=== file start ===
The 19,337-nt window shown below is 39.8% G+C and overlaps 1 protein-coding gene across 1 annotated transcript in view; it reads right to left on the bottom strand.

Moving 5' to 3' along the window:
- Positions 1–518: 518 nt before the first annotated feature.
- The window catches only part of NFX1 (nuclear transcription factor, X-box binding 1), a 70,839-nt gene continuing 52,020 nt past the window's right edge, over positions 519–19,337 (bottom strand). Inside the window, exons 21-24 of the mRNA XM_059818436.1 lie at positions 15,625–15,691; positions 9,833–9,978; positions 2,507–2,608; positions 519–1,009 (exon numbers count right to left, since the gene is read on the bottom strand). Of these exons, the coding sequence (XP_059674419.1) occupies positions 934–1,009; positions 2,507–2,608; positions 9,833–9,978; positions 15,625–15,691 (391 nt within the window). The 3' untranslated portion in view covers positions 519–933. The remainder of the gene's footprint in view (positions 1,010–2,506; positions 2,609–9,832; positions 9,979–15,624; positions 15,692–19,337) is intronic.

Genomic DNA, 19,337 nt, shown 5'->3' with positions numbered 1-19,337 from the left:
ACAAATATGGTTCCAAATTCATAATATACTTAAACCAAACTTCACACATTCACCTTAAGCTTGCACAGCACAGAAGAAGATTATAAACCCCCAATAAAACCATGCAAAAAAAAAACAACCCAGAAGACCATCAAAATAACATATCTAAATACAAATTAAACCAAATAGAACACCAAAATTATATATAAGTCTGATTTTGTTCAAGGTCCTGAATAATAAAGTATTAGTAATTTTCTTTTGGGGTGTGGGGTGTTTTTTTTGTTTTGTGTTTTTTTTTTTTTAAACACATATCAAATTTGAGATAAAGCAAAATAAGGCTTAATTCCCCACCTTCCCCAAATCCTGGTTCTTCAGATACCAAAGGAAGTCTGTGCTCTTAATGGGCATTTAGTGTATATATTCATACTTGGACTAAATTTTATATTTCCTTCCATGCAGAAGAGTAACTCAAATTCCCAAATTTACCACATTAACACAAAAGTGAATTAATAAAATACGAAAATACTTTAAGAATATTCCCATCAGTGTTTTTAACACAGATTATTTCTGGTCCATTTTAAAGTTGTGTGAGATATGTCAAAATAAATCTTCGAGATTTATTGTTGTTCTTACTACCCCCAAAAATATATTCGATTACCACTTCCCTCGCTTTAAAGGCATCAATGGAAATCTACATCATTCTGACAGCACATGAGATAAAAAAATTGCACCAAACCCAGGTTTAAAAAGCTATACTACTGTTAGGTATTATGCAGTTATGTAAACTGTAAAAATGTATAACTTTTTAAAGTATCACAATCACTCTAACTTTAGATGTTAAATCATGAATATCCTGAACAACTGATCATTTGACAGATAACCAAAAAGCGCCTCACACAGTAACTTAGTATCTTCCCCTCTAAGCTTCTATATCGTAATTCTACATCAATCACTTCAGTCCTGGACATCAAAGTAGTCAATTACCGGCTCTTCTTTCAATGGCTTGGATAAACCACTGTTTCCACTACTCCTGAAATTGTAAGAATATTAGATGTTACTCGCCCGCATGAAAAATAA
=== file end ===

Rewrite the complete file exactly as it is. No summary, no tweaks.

The 19,337-nt window shown below is 39.8% G+C and overlaps 1 protein-coding gene across 1 annotated transcript in view; it reads right to left on the bottom strand.

Moving 5' to 3' along the window:
- Positions 1–518: 518 nt before the first annotated feature.
- The window catches only part of NFX1 (nuclear transcription factor, X-box binding 1), a 70,839-nt gene continuing 52,020 nt past the window's right edge, over positions 519–19,337 (bottom strand). Inside the window, exons 21-24 of the mRNA XM_059818436.1 lie at positions 15,625–15,691; positions 9,833–9,978; positions 2,507–2,608; positions 519–1,009 (exon numbers count right to left, since the gene is read on the bottom strand). Of these exons, the coding sequence (XP_059674419.1) occupies positions 934–1,009; positions 2,507–2,608; positions 9,833–9,978; positions 15,625–15,691 (391 nt within the window). The 3' untranslated portion in view covers positions 519–933. The remainder of the gene's footprint in view (positions 1,010–2,506; positions 2,609–9,832; positions 9,979–15,624; positions 15,692–19,337) is intronic.

Genomic DNA, 19,337 nt, shown 5'->3' with positions numbered 1-19,337 from the left:
ACAAATATGGTTCCAAATTCATAATATACTTAAACCAAACTTCACACATTCACCTTAAGCTTGCACAGCACAGAAGAAGATTATAAACCCCCAATAAAACCATGCAAAAAAAAAACAACCCAGAAGACCATCAAAATAACATATCTAAATACAAATTAAACCAAATAGAACACCAAAATTATATATAAGTCTGATTTTGTTCAAGGTCCTGAATAATAAAGTATTAGTAATTTTCTTTTGGGGTGTGGGGTGTTTTTTTTGTTTTGTGTTTTTTTTTTTTTAAACACATATCAAATTTGAGATAAAGCAAAATAAGGCTTAATTCCCCACCTTCCCCAAATCCTGGTTCTTCAGATACCAAAGGAAGTCTGTGCTCTTAATGGGCATTTAGTGTATATATTCATACTTGGACTAAATTTTATATTTCCTTCCATGCAGAAGAGTAACTCAAATTCCCAAATTTACCACATTAACACAAAAGTGAATTAATAAAATACGAAAATACTTTAAGAATATTCCCATCAGTGTTTTTAACACAGATTATTTCTGGTCCATTTTAAAGTTGTGTGAGATATGTCAAAATAAATCTTCGAGATTTATTGTTGTTCTTACTACCCCCAAAAATATATTCGATTACCACTTCCCTCGCTTTAAAGGCATCAATGGAAATCTACATCATTCTGACAGCACATGAGATAAAAAAATTGCACCAAACCCAGGTTTAAAAAGCTATACTACTGTTAGGTATTATGCAGTTATGTAAACTGTAAAAATGTATAACTTTTTAAAGTATCACAATCACTCTAACTTTAGATGTTAAATCATGAATATCCTGAACAACTGATCATTTGACAGATAACCAAAAAGCGCCTCACACAGTAACTTAGTATCTTCCCCTCTAAGCTTCTATATCGTAATTCTACATCAATCACTTCAGTCCTGGACATCAAAGTAGTCAATTACCGGCTCTTCTTTCAATGGCTTGGATAAACCACTGTTTCCACTACTCCTGAAATTGTAAGAATATTAGATGTTACTCGCCCGCATGAAAAATAA